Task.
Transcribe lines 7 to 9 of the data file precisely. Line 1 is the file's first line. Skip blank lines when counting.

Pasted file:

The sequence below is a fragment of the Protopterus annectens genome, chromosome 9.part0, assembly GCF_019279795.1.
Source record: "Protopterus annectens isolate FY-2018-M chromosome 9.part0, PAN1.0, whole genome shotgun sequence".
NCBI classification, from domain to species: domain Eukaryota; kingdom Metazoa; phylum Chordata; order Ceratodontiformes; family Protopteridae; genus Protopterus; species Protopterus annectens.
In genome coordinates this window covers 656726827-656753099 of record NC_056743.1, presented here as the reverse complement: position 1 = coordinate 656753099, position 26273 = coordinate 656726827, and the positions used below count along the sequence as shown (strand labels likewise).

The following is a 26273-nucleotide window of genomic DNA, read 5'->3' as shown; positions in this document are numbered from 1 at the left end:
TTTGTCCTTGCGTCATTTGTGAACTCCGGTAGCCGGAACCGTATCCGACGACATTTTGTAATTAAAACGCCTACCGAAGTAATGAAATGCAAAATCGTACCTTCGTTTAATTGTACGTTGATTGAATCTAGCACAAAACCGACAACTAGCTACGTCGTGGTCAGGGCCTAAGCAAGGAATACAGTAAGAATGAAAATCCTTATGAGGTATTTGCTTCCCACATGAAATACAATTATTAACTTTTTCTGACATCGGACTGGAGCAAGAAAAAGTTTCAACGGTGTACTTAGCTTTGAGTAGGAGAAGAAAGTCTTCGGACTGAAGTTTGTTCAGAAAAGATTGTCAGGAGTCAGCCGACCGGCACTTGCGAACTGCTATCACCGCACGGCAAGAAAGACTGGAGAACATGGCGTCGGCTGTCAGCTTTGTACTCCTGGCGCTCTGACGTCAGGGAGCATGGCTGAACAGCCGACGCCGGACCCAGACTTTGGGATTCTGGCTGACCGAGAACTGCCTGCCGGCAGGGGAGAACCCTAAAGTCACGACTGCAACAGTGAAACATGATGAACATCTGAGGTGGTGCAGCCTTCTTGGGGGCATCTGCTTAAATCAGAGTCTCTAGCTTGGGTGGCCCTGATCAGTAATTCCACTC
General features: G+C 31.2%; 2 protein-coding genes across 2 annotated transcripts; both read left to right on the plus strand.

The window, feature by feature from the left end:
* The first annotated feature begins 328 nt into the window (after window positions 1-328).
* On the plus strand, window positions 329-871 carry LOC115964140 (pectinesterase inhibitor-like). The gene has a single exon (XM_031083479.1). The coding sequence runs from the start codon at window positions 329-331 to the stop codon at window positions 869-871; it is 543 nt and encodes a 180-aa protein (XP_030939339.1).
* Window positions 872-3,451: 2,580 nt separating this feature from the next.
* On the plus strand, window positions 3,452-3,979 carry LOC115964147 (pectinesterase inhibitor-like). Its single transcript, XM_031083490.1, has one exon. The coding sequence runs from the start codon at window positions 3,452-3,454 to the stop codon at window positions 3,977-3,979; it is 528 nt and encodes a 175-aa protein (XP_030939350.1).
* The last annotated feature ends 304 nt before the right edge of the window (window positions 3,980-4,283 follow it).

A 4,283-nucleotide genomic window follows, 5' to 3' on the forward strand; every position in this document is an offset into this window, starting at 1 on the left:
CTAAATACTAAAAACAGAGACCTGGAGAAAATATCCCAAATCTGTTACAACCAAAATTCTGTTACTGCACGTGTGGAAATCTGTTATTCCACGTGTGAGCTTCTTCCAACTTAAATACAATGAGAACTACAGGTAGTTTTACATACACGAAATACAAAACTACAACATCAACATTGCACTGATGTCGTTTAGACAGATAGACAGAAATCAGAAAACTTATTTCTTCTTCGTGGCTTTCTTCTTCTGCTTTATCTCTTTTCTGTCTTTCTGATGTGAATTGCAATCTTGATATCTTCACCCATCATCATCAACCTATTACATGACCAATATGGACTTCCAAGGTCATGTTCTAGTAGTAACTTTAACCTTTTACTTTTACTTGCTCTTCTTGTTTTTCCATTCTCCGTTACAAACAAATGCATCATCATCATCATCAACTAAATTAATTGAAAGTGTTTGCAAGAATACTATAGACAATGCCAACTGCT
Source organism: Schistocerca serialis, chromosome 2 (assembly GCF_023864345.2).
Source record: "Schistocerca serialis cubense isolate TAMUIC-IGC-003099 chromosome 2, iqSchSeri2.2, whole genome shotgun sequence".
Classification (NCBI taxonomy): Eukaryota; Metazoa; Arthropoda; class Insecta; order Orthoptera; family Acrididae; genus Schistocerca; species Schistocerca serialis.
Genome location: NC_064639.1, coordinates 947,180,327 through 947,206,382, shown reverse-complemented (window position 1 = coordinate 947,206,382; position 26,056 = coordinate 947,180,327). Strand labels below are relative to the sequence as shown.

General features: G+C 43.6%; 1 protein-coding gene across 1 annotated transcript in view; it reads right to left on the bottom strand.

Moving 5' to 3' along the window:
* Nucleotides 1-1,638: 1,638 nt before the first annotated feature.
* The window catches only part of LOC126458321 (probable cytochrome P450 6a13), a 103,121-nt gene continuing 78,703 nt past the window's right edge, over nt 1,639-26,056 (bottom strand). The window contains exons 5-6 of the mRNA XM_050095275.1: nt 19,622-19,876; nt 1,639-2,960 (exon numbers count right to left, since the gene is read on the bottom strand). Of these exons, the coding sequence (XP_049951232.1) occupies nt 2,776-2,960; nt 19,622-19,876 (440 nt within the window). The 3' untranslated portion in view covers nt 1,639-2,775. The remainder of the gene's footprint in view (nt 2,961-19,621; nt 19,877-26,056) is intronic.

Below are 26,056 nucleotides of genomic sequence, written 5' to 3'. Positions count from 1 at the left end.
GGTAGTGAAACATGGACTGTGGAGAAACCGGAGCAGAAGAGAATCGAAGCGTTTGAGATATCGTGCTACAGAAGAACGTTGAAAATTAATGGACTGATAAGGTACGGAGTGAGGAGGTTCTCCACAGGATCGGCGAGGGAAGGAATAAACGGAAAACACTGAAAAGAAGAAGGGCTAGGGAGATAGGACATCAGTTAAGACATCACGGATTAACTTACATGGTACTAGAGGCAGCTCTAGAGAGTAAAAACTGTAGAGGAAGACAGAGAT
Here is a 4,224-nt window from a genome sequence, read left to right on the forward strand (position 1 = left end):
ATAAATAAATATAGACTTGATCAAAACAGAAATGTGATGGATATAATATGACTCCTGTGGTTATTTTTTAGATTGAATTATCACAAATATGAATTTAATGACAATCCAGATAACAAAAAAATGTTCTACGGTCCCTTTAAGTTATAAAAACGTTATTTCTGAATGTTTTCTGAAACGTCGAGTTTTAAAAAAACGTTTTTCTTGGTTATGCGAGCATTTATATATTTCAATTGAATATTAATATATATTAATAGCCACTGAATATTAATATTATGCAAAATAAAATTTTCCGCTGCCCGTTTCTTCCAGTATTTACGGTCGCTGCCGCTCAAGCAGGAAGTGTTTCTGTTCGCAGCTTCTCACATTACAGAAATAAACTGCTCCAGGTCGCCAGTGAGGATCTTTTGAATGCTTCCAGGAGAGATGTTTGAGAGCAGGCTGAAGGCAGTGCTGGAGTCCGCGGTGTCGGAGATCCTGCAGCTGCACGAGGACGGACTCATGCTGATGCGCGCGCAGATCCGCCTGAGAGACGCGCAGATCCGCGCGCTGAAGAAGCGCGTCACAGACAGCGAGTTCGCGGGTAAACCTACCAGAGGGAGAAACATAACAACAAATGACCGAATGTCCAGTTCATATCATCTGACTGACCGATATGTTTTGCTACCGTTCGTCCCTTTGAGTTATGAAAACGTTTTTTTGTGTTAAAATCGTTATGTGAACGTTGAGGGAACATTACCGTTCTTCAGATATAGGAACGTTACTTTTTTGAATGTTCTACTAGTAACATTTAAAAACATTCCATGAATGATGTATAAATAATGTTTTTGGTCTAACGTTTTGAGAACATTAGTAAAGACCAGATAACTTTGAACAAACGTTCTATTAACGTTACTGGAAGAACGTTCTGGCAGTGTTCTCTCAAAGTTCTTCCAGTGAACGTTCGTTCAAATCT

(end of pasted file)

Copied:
General features: G+C 31.2%; 2 protein-coding genes across 2 annotated transcripts; both read left to right on the plus strand.

The window, feature by feature from the left end:
* The first annotated feature begins 328 nt into the window (after window positions 1-328).